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1950-51 Theatre Catalog, 9th Edition, Page 440 (416)

1950-51 Theatre Catalog, 9th Edition
1950-51 Theatre Catalog
1950-51 Theatre Catalog, 9th Edition, Page 440
Page 440

1950-51 Theatre Catalog, 9th Edition, Page 440

PAYROLL ESCORT is another Pinkerton service which teams with Deposit Escort as a means of protecting theatre cash against theft of any nature whether inside or outside of the theatre building.

patrons, hazards likely to result in injuries to customers, violations of fire regulations, disorderly actions by patrons, lax management, etc.

As stated previously, hiring of new employees Without a thorough probe into their backgrounds is foolhardy and prejudicial to efficient business management. An investigation by an organization experienced in this type of work may well save a theatre operator from serious losses through theft by a dishonest member of his staii'. The following true case is an excellent example of the danger inherent in neglecting entirely or making only a perfunctory check of prospective employees:

A female cashier of questionable background was employed by the manager

of a theatre without a pre-employment investigation. She shortly entered into collusion with a head usher who frequently acted as a relief doorman. At first, only a few tickets, said to be sufiicient to pay the cost of bus fare and lunches, were held out, but the number rapidly increased.

Scarcely had this pair started their depredations when the head usher also entered into an agreement with one of his subordinates, who also acted as a relief doorman, to hold out tickets. Then, still another usher, who served as relief cashier, began to retrieve stubs thrown away by patrons and resold them in collusion with the regular doorman. Before long, practically the entire staff engaged in selling and collecting tickets became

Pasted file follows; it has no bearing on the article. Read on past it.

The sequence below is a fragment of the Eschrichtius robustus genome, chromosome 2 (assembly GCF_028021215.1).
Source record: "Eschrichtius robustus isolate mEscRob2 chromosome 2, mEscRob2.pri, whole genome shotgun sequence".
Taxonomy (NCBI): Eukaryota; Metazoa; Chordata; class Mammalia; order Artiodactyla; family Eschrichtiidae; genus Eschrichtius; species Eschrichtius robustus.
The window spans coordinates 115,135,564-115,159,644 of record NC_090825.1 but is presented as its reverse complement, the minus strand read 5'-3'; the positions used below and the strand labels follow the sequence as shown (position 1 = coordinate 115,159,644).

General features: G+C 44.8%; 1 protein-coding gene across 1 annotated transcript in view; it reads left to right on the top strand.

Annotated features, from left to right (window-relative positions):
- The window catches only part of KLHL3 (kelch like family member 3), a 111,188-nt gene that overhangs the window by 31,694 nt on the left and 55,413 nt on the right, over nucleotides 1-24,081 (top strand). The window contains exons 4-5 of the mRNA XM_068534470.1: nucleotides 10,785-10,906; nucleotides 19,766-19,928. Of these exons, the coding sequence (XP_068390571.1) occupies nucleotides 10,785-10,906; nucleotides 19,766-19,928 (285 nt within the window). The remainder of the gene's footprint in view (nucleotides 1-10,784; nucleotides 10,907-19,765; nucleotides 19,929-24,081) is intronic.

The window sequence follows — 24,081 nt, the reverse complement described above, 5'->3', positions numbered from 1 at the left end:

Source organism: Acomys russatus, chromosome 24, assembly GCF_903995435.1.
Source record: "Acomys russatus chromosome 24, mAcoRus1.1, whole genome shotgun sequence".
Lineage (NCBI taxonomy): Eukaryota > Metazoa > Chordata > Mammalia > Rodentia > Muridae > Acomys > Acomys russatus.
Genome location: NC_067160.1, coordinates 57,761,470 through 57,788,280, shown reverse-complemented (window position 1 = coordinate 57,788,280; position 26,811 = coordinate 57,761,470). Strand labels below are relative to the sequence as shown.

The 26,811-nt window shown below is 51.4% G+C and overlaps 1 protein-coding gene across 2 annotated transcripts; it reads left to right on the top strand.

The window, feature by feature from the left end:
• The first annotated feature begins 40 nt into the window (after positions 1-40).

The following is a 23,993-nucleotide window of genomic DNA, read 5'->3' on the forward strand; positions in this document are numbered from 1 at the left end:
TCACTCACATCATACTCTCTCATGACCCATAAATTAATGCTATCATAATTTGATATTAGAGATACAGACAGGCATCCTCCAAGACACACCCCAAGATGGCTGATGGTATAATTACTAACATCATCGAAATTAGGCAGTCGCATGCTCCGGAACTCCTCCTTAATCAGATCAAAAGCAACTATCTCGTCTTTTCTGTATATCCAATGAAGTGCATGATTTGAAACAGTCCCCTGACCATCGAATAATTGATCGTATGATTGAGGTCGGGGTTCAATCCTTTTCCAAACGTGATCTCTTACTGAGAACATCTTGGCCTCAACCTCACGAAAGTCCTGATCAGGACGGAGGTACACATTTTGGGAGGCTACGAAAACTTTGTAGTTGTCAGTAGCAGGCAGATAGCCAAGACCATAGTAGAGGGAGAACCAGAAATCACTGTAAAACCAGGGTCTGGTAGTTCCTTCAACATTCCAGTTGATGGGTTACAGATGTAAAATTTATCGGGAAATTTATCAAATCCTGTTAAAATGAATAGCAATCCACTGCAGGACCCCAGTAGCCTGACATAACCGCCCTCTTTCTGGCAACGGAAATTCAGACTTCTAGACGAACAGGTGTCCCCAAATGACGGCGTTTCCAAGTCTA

FIRE AND PANIC LOSSES can also be minimized through periodic checks on equipment. Normal employees are prone to take for granted usual safeguards that a "strange" guard will carefully examine.

involved in their resale. Due to the number of employees involved in the conspiracy, it was comparatively easy to keep tabs on the whereabouts of the manager and his assistant at all times; naturally, nothing improper was done when it would have been possible for either of them to detect it.

In time, of course, the steady decline in revenue was noticed, and Pinkertonis was called in to investigate. Trained agents, who posed as patrons, soon caught the culprits tired-handed" and the operator began to receive his just earnings again.

Such surveillance operations in connection with admission sales are among the most valued services which organizations such as Pinkertonis Oder to the theatre operator. Others include: periodic inspection of the premises, regulation of crowds, escort service to banks, trafiic direction, etc.

NATTILY IMPRESSIVE are the well tailored unis terms of the Pinkerton service detail.


As pointed out above, there are certain precautionary measures which the theatre operator can take to cut down losses resulting from the activities of thieves. In the final analysis, however, the prevention and detection of crime is the specialized business of organized police departments and qualified investigative agencies. While the exhibitor may help to prevent loSSes from theft by properly training his personnel, for example, he can best minimize this risk by augmenting his efforts with the services of experts who have had years of experience in the field.

The principles of realistic theft protection discussed in this article are as applicable to outdoor theatres as they are to roofed ones. As a matter of fact, due to their more open exposure, even tighter security measures should be established for drive-ins.

1950-51 Theatre Catalog, 9th Edition, Page 440